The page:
The gains of the workers cannot be achieved without changing the balance of forces, by strengthening the class forces, and without the political strengthening of the Communist Party. Recent developments, the continuous attack against the rights and gains of the people, the capital’s restructuring policies reveal the only possible way to solve people’s problems: social ownership over the means of production, central planning of the economy and workers’ control. Nowadays this is the only way to develop the production not in favour of capitalist profits, but in favour of the workers, realizing the needs of the working class and the poor popular strata.

For KKE the promotion and growth of the fronts of struggle cannot be detached from the strategic goal of conquering state power, from the will of the people to settle the issue of people’s power. That is a necessity that has truly matured in Greek society, since the development of capitalism in the whole world has reached a stage when socialism-communism reveals itself through all the “windows” of today’s society.

The 17th Congress of our Party has outlined the necessity that the entire Party should deeply absorb its strategy and its Program, and achieve a uniform perspective, based on the collective experience, on how to promote them. Our goal is to form a social-political alliance of the anti-imperialist anti-monopoly forces, to fight against the monopolies and the imperialist unions, the bourgeois parties and their alliances, to fight for people’s power and a people’s economy. The fact that all the forces within this Front would not initially have a uniform view regarding the character of the new society does not mean that communists should not impregnate all of their actions with the understanding that socialism is necessary and realistic.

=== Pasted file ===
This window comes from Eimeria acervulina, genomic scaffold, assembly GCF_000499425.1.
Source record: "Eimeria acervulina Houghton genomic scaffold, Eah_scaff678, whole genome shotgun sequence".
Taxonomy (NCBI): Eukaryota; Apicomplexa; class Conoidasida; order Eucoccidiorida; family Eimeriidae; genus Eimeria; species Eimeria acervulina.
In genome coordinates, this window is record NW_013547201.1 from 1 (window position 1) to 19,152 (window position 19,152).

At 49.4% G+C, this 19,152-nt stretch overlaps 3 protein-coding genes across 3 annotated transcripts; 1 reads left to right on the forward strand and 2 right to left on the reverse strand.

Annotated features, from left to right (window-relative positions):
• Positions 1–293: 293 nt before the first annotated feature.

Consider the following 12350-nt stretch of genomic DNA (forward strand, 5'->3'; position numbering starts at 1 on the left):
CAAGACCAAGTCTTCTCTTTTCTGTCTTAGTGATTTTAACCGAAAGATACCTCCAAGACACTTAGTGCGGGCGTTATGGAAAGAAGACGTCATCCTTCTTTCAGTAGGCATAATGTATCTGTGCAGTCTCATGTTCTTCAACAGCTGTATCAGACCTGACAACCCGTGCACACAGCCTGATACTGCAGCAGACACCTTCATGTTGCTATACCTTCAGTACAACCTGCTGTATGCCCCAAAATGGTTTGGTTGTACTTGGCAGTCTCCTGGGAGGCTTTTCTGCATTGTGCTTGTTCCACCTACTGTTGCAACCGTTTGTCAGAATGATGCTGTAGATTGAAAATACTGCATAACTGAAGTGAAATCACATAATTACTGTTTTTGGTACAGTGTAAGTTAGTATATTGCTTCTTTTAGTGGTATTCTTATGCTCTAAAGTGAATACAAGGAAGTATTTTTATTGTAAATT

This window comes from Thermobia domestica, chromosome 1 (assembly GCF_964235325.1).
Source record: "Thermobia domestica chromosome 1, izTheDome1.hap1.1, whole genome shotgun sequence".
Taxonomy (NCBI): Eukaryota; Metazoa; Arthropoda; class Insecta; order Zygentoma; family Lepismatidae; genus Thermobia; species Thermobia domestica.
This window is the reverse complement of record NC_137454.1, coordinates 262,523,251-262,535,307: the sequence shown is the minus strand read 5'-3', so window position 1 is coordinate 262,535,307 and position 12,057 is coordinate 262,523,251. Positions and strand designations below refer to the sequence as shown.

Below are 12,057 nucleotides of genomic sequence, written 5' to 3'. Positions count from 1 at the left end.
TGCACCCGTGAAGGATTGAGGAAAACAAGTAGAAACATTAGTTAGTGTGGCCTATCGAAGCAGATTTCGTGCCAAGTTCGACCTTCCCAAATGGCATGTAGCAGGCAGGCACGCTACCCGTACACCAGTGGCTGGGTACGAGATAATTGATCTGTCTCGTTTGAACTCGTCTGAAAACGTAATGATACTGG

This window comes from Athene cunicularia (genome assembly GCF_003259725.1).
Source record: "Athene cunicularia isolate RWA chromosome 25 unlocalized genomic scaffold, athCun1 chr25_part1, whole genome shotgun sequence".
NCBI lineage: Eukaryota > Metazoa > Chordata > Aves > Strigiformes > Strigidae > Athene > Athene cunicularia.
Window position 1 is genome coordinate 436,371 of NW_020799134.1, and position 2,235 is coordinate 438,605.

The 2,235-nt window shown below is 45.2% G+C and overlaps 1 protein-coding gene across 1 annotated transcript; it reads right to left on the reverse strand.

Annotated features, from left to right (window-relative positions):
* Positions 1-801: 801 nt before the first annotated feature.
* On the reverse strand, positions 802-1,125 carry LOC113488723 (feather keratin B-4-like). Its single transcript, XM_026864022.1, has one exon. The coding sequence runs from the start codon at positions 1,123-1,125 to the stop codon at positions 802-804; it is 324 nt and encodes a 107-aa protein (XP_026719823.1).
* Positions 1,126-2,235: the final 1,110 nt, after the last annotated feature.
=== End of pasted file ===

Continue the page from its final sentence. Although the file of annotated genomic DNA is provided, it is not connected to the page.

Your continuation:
Our Party focuses on its action among the working class. This has to do with the character of the Party as the conscious vanguard of the Class. It also focuses on the youth, as it is a force and a reserve of the movement and because our Party had also suffered a blow in its age composition at the end of the 80’s and the beginning of the 90’s.

In November 2007 the International revolutionary movement celebrated the 90th anniversary of the Great October Revolution of 1917.

Our Party called, through a Declaration of the CC, upon all the communists of Greece to celebrate the 90th anniversary of our Party throughout 2008, bringing forth among the working class and the youth of our country the worldview of Marxism-Leninism and of scientific communism. Of course this should be done in combination with the organization of peoples’ struggles in an anti-imperialist, anti-monopoly direction, in order for the historic role of the working class and the irreplaceable role of the Communist Party to be highlighted.

«A spectre is haunting Europe — the spectre of communism. All the powers of old Europe have entered into a holy alliance to exorcise this spectre […] Where is the party in opposition that has not been decried as communistic by its opponents in power Where is the opposition that has not hurled back the branding reproach of communism, against the more advanced opposition parties, as well as against its reactionary adversaries? Two things result from this fact: I. Communism is already acknowledged by all European powers to be itself a power. II. It is high time that Communists should openly, in the face of the whole world, publish their views, their aims, their currents, and meet this nursery tale of the Spectre of Communism with a manifesto of the party itself.»

The lines above, which form part of the beginning of The Manifesto truly opened a new era for the struggle of the working class, for its emancipation and its organization. It seems that they were written just yesterday. They are alive and current, extremely contemporary and young, exactly because they are truly revolutionary communist.

Article by D. Koutsoumpas, Member of the PB